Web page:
Minor visual tweaks include a single-frame mesh grille with matt aluminium surround and a set of carbon-fibre mirror caps. It’s hard to miss the 19-inch alloy wheels, while there are also black tips for the twin exhausts.
Larger pipes add to the engine note’s intensity, hinting at the changes under the bonnet. The 2.5-litre five-cylinder turbo makes 355bhp – that’s 20bhp more than the RS – as well as 15Nm more torque for a total of 465Nm.
The result is breathtaking performance: 0-62mph in 4.1 seconds means this is the fastest TT – two-tenths up on the RS.
A combination of large, grippy tyres and quattro all-wheel drive allows any driver to get the most out of the car: there’s absolutely no wheelspin as it surges forward.
The five-cylinder engine has a distinctive, warbling note and the seven-speed transmission responds the instant you flick the shift paddles. Hit the Sport button to open up the exhaust and there’s a purposeful blip between gears, plus a muffled pop that adds more excitement.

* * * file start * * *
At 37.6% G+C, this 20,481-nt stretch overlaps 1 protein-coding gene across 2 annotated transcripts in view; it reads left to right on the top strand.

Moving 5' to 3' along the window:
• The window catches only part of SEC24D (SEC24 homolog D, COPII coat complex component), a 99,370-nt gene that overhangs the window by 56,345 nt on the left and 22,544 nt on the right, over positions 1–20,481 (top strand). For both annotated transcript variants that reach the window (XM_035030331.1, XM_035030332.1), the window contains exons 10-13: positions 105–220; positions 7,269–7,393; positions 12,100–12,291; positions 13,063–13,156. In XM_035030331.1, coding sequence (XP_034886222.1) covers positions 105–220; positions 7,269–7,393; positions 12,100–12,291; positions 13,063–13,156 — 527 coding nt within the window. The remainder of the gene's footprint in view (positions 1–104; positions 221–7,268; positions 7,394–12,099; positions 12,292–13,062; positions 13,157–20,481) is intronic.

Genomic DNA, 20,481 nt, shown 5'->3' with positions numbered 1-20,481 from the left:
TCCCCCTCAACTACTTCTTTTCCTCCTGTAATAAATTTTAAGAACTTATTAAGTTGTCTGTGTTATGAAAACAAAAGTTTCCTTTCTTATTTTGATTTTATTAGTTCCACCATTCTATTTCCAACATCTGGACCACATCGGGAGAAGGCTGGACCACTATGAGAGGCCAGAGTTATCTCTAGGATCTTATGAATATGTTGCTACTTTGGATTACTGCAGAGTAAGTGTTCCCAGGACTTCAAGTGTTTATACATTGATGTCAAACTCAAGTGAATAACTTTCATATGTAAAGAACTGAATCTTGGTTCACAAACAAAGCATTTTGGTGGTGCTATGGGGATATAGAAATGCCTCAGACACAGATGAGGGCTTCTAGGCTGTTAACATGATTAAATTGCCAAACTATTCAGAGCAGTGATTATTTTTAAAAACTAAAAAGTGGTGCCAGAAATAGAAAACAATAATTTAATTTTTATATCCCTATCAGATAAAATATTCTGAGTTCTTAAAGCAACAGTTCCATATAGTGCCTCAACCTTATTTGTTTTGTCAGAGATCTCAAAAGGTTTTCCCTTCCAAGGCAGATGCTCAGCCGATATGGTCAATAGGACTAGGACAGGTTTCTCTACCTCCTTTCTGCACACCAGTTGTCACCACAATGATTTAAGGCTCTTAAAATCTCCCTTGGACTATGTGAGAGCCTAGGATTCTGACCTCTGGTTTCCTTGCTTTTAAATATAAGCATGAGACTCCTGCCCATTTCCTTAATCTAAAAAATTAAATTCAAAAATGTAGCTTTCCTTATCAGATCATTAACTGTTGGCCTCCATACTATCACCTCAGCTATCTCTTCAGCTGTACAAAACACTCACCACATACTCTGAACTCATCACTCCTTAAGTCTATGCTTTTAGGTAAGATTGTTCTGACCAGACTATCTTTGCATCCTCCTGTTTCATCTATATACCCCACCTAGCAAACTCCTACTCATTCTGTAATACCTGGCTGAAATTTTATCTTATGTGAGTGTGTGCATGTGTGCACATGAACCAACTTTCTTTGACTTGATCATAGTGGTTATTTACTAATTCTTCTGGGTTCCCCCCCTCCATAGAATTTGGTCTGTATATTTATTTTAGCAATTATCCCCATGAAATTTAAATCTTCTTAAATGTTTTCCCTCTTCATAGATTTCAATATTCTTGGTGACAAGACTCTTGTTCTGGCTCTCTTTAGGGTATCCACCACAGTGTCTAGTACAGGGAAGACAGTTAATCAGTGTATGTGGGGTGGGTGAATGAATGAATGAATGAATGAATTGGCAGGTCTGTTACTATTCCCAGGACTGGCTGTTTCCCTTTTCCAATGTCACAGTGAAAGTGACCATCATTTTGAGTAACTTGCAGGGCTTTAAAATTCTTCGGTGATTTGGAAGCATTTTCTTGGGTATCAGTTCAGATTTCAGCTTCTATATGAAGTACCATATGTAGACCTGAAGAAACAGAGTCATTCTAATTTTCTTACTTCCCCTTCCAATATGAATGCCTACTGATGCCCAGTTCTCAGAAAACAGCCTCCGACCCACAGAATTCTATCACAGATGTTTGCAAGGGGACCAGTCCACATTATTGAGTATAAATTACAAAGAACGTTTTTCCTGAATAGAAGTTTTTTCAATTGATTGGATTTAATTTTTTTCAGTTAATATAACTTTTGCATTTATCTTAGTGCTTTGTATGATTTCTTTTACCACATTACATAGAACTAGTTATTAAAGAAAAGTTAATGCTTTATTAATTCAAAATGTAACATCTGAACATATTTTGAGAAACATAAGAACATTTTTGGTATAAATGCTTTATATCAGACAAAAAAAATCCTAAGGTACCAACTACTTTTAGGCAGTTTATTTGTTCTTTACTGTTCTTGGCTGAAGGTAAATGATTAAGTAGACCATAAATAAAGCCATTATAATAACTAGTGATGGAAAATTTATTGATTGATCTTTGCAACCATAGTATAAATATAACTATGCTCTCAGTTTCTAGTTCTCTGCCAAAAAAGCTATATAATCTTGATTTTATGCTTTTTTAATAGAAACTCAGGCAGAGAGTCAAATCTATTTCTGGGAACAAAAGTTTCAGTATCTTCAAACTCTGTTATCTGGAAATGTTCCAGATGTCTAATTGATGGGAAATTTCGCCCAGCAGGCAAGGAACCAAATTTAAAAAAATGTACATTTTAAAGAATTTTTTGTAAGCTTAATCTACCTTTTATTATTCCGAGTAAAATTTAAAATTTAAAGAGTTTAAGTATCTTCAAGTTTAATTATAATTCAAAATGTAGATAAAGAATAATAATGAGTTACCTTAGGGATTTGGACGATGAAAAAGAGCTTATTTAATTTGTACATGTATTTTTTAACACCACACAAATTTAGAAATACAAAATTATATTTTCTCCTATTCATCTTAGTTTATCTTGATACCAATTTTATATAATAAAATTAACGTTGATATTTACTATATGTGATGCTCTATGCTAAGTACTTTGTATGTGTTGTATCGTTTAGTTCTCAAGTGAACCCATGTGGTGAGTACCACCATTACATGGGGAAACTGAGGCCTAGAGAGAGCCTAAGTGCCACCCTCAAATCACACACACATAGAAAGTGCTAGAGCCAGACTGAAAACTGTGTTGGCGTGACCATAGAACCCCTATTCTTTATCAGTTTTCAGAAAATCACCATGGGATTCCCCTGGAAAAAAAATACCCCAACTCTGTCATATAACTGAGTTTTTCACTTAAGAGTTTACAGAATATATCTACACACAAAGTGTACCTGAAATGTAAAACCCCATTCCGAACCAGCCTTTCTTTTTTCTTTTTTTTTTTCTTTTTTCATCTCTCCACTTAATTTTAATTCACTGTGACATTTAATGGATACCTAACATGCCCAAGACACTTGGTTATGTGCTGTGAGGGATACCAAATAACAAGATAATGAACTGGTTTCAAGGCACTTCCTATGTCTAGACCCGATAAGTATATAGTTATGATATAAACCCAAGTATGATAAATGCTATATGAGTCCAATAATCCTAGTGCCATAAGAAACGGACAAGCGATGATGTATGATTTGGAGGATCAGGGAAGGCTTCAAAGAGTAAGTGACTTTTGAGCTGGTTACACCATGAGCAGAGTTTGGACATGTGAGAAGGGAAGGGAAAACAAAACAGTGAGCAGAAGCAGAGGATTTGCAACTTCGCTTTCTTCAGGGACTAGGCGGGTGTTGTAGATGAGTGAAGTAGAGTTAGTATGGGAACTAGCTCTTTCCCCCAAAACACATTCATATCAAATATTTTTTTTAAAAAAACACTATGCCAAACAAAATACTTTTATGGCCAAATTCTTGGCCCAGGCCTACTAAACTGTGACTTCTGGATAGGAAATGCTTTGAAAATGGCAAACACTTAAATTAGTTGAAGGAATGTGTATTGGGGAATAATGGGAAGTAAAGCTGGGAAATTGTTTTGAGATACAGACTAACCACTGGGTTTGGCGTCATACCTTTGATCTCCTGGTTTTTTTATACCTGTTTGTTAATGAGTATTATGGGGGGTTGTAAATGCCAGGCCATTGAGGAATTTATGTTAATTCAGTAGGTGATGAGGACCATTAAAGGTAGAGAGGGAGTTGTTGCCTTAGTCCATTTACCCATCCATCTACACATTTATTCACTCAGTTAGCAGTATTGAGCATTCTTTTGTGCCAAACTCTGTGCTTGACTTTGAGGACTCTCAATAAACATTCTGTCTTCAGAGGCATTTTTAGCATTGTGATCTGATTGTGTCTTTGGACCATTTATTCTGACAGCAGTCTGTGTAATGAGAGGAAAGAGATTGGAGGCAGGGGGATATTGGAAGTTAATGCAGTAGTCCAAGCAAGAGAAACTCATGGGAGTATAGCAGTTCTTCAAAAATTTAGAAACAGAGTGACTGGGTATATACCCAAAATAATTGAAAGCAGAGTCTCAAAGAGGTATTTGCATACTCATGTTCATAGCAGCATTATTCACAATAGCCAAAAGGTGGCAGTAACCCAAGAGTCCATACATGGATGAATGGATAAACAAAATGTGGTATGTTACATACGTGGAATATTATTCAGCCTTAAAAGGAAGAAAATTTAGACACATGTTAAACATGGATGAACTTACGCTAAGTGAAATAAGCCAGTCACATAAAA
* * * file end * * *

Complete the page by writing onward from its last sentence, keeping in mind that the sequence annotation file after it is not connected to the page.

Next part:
Steering response is almost telepathic, with excellent turn-in. Throw the Plus into a corner and it holds on relentlessly. You really have to push it before reaching the limit, and even if you’re too keen, it’s easy to back off and correct the steering. And most buyers will accept the extremely harsh ride as a trade-off for the sublime grip and road holding.
Despite the stiff ride, there are plenty of creature comforts inside, including Bluetooth, sat-nav and an iPod connection. All that standard kit, plus the increased performance, helps to justify the £3,000 premium Audi charges for this car over the regular TT RS.